GoFundMe’s response to dodgy users. Picture: iStock
GoFundMe’s response to dodgy users. Picture: iStock

GoFundMe offering $1k refunds to users

CROWD-FUNDING sites help users easily raise money for any cause they deem worthy, but unfortunately there are those who seek to take advantage of people's generosity.

While the chances of fraudulent campaigns getting through the verification process are very slim, it has been known to happen and donators have paid the price.

So now, in a bid to protect their users, GoFundMe is introducing a new policy that takes aim at dodgy campaigners.

The GoFundMe Guarantee means users are entitled to a refund of up to $1000 if they discover a campaign they donated to was deceptive or misused in some way.

The new policy will also see the joining fees slashed to zero. Picture: GoFundMe/Supplied
The new policy will also see the joining fees slashed to zero. Picture: GoFundMe/Supplied

Donors are eligible for a refund if the campaign organiser does not deliver the funds to the intended beneficiary, the campaign content is misleading or inaccurate, or if the campaign organiser is formally charged with a crime related to their actions regarding the campaign.

GoFundMe CEO Rob Solomon told news.com.au that the aim was to make the company the safest crowd-funding service in the world.

"The guarantee is something we put in place in the US market a few years ago and now we have brought it to Australia," he said.

"It is important that we add as much protection as possible for our users. We want to be the safest crowd-funding platform out there."

He said that even though the percentage of fraudulent campaigns is very small, there are still people closely monitoring every report that comes through.

"We have thousands of campaigns every year that raise millions of dollars for great causes. Less than one tenth of one per cent of all campaigns have fraudulent activities," Mr Solomon said.

Donors who believe they have been misled by a campaign may apply for a refund. Picture: iStock
Donors who believe they have been misled by a campaign may apply for a refund. Picture: iStock

There was a recent case where a Queensland woman, Lucy Wieland, used a fake cancer diagnosis to scam almost $55,000 in donations.

On the now deleted GoFundMe page, the 27-year-old claimed she only had a year to live due to an aggressive form of ovarian cancer spreading to her kidneys, liver, pancreas, bowel and stomach lining.

She said her only hope was to "move away from generic western medicine" and she needed money to move overseas to find alternative methods.

Wieland was arrested last week and faces charges of fraud.

This is exactly the type of misuse of the platform that donors will be protected against, with GoFundMe telling the Courier Mail that all of the donors would be getting their money back.

Lucy Wieland, 27, was charged with one count of fraud for allegedly creating a fundraising scam after lying about having ovarian cancer. Picture: Alix Sweeney
Lucy Wieland, 27, was charged with one count of fraud for allegedly creating a fundraising scam after lying about having ovarian cancer. Picture: Alix Sweeney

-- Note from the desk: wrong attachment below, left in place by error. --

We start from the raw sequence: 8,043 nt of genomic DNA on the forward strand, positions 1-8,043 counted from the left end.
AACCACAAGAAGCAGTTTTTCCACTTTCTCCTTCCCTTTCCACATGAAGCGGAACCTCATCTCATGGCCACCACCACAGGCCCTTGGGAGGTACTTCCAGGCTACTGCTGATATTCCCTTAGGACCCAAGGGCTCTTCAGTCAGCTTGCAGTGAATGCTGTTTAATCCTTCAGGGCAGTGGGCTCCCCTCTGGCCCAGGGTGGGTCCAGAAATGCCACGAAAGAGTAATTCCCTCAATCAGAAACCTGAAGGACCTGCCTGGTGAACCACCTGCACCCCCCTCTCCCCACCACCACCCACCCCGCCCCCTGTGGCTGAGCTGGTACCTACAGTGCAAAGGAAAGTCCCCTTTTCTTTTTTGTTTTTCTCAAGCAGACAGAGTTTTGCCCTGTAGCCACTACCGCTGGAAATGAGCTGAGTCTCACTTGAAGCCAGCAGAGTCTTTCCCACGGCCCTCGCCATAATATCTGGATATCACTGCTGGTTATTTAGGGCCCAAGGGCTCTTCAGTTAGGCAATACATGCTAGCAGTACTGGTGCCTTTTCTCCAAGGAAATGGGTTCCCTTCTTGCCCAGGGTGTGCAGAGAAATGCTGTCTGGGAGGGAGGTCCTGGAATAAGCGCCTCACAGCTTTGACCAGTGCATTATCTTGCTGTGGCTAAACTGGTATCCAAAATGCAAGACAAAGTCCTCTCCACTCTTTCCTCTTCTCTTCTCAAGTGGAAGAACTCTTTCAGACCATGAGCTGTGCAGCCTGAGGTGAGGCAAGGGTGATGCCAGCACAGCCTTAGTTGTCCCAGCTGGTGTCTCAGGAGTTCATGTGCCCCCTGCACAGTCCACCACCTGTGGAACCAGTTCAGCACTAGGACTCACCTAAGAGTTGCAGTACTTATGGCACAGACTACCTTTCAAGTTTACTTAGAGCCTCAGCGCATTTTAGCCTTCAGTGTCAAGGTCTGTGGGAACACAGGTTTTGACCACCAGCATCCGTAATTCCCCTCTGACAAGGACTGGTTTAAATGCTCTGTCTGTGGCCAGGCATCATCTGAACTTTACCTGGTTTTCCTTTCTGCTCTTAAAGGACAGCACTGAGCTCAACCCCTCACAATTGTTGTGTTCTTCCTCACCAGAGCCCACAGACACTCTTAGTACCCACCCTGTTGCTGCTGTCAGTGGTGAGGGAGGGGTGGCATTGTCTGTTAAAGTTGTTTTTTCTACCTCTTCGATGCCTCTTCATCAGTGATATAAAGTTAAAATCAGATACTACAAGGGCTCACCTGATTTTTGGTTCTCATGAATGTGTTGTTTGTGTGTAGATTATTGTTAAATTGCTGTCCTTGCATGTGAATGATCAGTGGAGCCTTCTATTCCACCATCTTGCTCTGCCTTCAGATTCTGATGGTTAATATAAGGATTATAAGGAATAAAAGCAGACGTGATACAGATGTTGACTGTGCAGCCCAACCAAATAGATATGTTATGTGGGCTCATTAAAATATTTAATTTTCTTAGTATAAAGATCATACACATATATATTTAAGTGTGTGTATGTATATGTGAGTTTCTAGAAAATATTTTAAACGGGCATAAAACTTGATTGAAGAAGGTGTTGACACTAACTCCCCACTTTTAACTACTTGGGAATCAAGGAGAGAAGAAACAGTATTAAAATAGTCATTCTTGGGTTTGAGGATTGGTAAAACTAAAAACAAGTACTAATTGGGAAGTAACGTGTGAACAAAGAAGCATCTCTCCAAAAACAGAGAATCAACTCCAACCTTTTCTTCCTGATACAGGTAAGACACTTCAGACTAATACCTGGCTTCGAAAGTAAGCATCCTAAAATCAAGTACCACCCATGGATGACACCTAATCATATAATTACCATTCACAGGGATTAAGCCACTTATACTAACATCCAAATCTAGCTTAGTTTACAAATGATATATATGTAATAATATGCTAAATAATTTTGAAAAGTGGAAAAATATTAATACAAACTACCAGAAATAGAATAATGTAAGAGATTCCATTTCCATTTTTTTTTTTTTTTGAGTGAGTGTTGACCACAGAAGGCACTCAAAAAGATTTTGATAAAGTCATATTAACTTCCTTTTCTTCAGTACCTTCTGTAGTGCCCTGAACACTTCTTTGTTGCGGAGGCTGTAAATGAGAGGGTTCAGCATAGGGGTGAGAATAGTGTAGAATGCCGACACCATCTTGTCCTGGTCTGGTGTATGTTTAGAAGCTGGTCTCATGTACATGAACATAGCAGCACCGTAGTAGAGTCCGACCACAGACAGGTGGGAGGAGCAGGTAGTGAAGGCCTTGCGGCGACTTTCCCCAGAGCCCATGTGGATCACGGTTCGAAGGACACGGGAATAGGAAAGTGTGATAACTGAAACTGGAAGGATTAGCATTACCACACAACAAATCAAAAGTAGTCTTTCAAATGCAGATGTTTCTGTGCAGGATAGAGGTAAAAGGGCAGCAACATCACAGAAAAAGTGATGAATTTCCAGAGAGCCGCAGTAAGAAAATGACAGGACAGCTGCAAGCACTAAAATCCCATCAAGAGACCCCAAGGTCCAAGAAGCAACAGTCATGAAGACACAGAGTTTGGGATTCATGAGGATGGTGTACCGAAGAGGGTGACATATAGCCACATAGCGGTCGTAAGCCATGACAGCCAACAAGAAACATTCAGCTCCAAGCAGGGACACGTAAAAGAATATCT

Circumstances that do not entitle donors to a refund include seeking a refund for a donation to your own campaign, regretting a donation, a personal disagreement with the organiser or a refund for a donation made off the platform.

It isn't just donators who will benefit from this new policy. There is also protection in place for people having funds raised for them by a third party.

When a user sets up a donation page for someone else there is the risk that they may try to keep the donations for themselves rather than passing them on to the indented recipient.

If this happens, GoFundMe will be able to donate the undelivered amount, up to $25,000, to the right person.

"In the case of money not being delivered to the right person we will work with you and the person holding the money directly," Mr Solomon told news.com.au.

The risk of encountering a dodgy user is very low. Picture: iStock
The risk of encountering a dodgy user is very low. Picture: iStock

"If they still refuse to relinquish the fund, we will work with local law enforcement as it is a form of fraud."

But he added because of their thorough verification process, the risk of the money being taken by the wrong person is very slim.

The new policy will also see users enjoy a 0 per cent joining fee, as GoFundMe scraps the previous 5 per cent fee to make it more accessible.

"Australia has been one of the fasted growing giving communities we have. One in 12 Australians have given to a GoFundMe campaign, raising more than $200 million," Mr Solomon said.

"In offering a free platform we are able to get more money to more people. All of the money raised, minus credit card fees, will go to the cause.

"We thought this was a really important change to make."

 

She reportedly faked numerous surgeries and treatments.
She reportedly faked numerous surgeries and treatments.


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